Mcapt04

bottling
Honey and priming sugar

11 posts in this topic

I have added a cup and a half of honey into a recipe from Mr.  Beer and my question is when I go to bottle my beer should I adjust the amount of sugar I use to prime my beer? The beer will be going into 12oz long neck glass bottles and according to Mr. Beer I should use 3/4 teaspoons of priming sugar for each bottle. Should I cut that amount down because of the added honey or just use the recommendation from Mr. Beer. Thanks for any help.

Jdub likes this

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The yeast would have worked their magic on the sugars in the honey during fermentation and converted them into alcohol.  So prime with sugar as you normally would.

 

As a side note, there are some who think that the recommended priming amount is too much and 1/2 tsp per 12oz bottle is plenty.  That's totally up to personal preference, though.

Cato, Brian N., Mcapt04 and 2 others like this

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Thanks so much for the info!!  Might give the 1/2 tsp a try. Thanks again.

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I'm happy with 1/2 teaspoon which is a Domino sugar dot, using the small ones. They make two sizes so you have to look on the side of the box. Makes it easy to prime 12 oz bottles.

Mcapt04 likes this

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I 2nd or 3rd that. I have bottled according to the chart and come out with some super fizzy brews. I go 1 dot (1/2 tsp) per 12 oz bottle. Good luck!

Mcapt04 likes this

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Thanks a lot guys. Been doing some reading,and with your suggestions, it seems like the consensus is overwhelming in favor of 1/2 tsp per 12oz bottle. Have 2 batches that I will be bottling next Saturday and will go with that. Thanks again for all the info and your help.

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Try different levels in different bottles, mark them.  Drink them without looking at the mark until after (blind test).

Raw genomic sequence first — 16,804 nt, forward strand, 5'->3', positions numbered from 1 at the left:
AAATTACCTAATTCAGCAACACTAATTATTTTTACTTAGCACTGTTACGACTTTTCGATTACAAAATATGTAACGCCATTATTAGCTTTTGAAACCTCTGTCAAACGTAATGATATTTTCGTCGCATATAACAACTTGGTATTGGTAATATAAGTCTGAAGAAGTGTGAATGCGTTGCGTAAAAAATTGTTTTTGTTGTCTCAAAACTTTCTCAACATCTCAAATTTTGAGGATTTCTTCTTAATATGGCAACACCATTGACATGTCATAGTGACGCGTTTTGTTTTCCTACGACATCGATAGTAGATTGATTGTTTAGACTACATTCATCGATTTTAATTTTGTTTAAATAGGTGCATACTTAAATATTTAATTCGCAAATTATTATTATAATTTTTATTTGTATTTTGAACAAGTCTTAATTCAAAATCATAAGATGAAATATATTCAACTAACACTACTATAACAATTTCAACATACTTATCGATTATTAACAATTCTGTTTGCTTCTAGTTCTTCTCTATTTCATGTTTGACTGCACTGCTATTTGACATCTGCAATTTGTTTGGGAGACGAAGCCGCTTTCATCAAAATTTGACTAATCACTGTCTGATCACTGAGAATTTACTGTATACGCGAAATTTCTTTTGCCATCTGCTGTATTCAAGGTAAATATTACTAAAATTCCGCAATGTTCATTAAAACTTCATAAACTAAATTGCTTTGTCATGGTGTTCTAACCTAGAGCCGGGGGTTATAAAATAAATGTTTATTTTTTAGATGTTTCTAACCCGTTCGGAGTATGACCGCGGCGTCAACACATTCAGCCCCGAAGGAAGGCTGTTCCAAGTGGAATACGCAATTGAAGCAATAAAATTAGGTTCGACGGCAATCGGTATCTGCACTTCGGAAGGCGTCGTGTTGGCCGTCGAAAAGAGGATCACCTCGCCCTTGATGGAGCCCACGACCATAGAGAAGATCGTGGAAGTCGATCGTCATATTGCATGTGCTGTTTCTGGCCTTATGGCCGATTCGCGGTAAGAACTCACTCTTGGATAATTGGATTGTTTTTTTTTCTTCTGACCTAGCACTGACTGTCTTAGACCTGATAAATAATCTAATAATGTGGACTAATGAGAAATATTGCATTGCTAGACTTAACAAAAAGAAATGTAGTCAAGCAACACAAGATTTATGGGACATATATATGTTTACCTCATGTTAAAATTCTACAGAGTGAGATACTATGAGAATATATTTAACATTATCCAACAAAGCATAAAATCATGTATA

In reality, different styles call for different levels of carbonation to be true to style.  A Hefeweizen has a higher level of carbonation than a brown for example.

 

The key is to have adequate carbonation for a style, but not too much.

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10 hours ago, Jdub said:

I 2nd or 3rd that. I have bottled according to the chart and come out with some super fizzy brews. I go 1 dot (1/2 tsp) per 12 oz bottle. Good luck!

Totally with that 1 small dot (198 per lb. box) for most beers. That is what I use in 12oz. I usually use 2 dots in 500 and 750 ml (rarely 3) and 2 or 3 dots in 1L bottles.

For beers styles needing lower carb I have gone to 1/2 dot.

Sugar dots make life easy.

 

 

Jdub, Mcapt04, Cato and 1 other like this

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13 hours ago, Mcapt04 said:

I have added a cup and a half of honey into a recipe from Mr.  Beer and my question is when I go to bottle my beer should I adjust the amount of sugar I use to prime my beer? The beer will be going into 12oz long neck glass bottles and according to Mr. Beer I should use 3/4 teaspoons of priming sugar for each bottle. Should I cut that amount down because of the added honey or just use the recommendation from Mr. Beer. Thanks for any help.

 

That's a lot of honey for a Mr. Beer batch.  One thing people don't often understand is that adding things with sugar in them (honey, molasses, fruit) results in the final product being none of the sweetness of the adjunct you added, because yeast eats the sugars just like the sugar in the malt.  

 

What honey does to beer is to raise the ABV, and dry out the beer.  For many the term "dry out" seems odd, since we're talking about a liquid product.  Dry means it is crisp, and lacking sweetness, whereas a malty beer has some residual sweetness in it.

 

I think most of the Mr. Beer recipes add a cup of honey, you used 50% more than that.  That will be a very dry beer.  Might be great, who knows.

 

If you want honey taste in a beer, steep a small amount of honey malt, never more than 4 oz in a Mr. Beer batch.  And zero honey.  

Brian N., Cato and Mcapt04 like this

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Rickbeer, thanks so much for the info. I learned and understood more from your response than I did from reading on line for hours last night!  I have great luck with all of my Mr. Beer batches when I ferment for 3 weeks before bottling. My question is with the addition of the honey to my current batch will 3 weeks be enough time for the batch to ferment or is additional time required.  Will take a sample prior to bottling as I always do but was just curious about the time with the addition of the honey.  Was not shooting for a super dry beer but as you said  it may be great. I am definitely a “newbie” but am enjoying learning the process. Thanks again for your time and the info. Much appreciated

 

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